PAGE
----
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USA 2002
Directed by
Rob Marshall
107 minutes
Rated M

Reviewed by
Bernard Hemingway
4.5 stars


Synopsis: Chicago, 1929. Roxie Hart (Renée Zellweger) is two-bit floozie who dreams of being on stage and cheats on her husband. She shoots her lover and whilst in the can awaiting trial meets vaudeville star Velma Kelly (Catherine Zeta-Jones) who is her ideal. Things are looking bad but life takes a radically different turn when she engages Kelly's lawyer, Billy Flynn (Richard Gere), to defend her.

One glance at the leads in this musical is enough to start warning bells ringing - Richard Gere, Renée Zellweger and Catherine Zeta-Jones - they might collectively have impressive filmic pedigrees but in a musical?. And of the Roaring 20s/Prohibition era Chicago? Please, not another tap-dancing, speak-easies-and-tommy-guns costume extravaganza? Abandon all hope, ye who enter here.

Well, rest easy. Chicago is terrific stuff. Yes, Zeta-Jones is a little thick around the waist and lacks the bounce of a younger woman (wait till she and Zellweger do a double act at the end and you'll see what I mean) and perhaps the rapid editing of Martin Walsh comes to her aid (there may even have been a body double) but she shows that she' a trouper. Zellweger turns in a performance well-worthy of (and she looks like) a young Shirley Maclaine, and Mr Smooth, Richard Gere is excellent as the histrionic Irish lawyer (his initial number is a cracker). It is all very Cabaret, not surprisingly, since the music, book and lyrics are by John Kander and Fred Ebbs who penned that modern classic and Bob Fosse, who directed that film, staged the original 1975 theatre production on which Marshall's film is based. And, closing the loop, Marshall made his theatrical directorial debut on a stage revival of Cabaret (he has also previously directed a forgettable Disney version of Annie).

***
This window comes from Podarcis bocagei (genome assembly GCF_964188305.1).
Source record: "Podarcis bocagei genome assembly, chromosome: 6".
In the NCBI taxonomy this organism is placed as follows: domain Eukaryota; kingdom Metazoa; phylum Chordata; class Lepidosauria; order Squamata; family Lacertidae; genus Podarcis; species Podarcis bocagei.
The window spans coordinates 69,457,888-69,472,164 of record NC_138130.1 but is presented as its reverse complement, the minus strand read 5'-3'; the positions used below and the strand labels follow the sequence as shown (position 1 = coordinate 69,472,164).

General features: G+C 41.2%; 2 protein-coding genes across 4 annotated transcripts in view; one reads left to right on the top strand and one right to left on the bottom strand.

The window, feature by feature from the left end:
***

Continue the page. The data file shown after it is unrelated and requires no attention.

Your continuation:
The opening scene of Chicago could have been a direct quotation from Fosse's film version of Cabaret but thereafter the film develops its own brilliantly inventive identity. There's no need to worry that you'll have seen it all before. The staging of the songs is stunning, including the best prison number this side of Jailhouse Rock. The choreography, also by Marshall, is sensational, with some of the best production numbers I've seen in a musical since the glory days of the genre.

If I have one criticism it is that there is no Sally Bowles/Liza Minnelli equivalent in Chicago. This is not Zellweger's fault (hers is the closest character) so much as that the script/book does not allow it. Unlike Cabaret, the characters here are types. Well-finished, but still types. This means that sometimes Marshall's film feels a little empty, and, at 114 minutes, a little too long. But what the heck, go see it, you're not likely to have as much fun at the movies for a long time.

FYI: For those with a taste for historical information, Chicago is based on the real life Beulah Annan who shot her lover dead in 1924 but was acquitted, becoming the subject of a 1926 hit play by court reporter Maurine Dallas Watkins and was filmed in 1927 as a silent movie and again in 1942 as Roxie Hart with Ginger Rogers in the Zellweger role.




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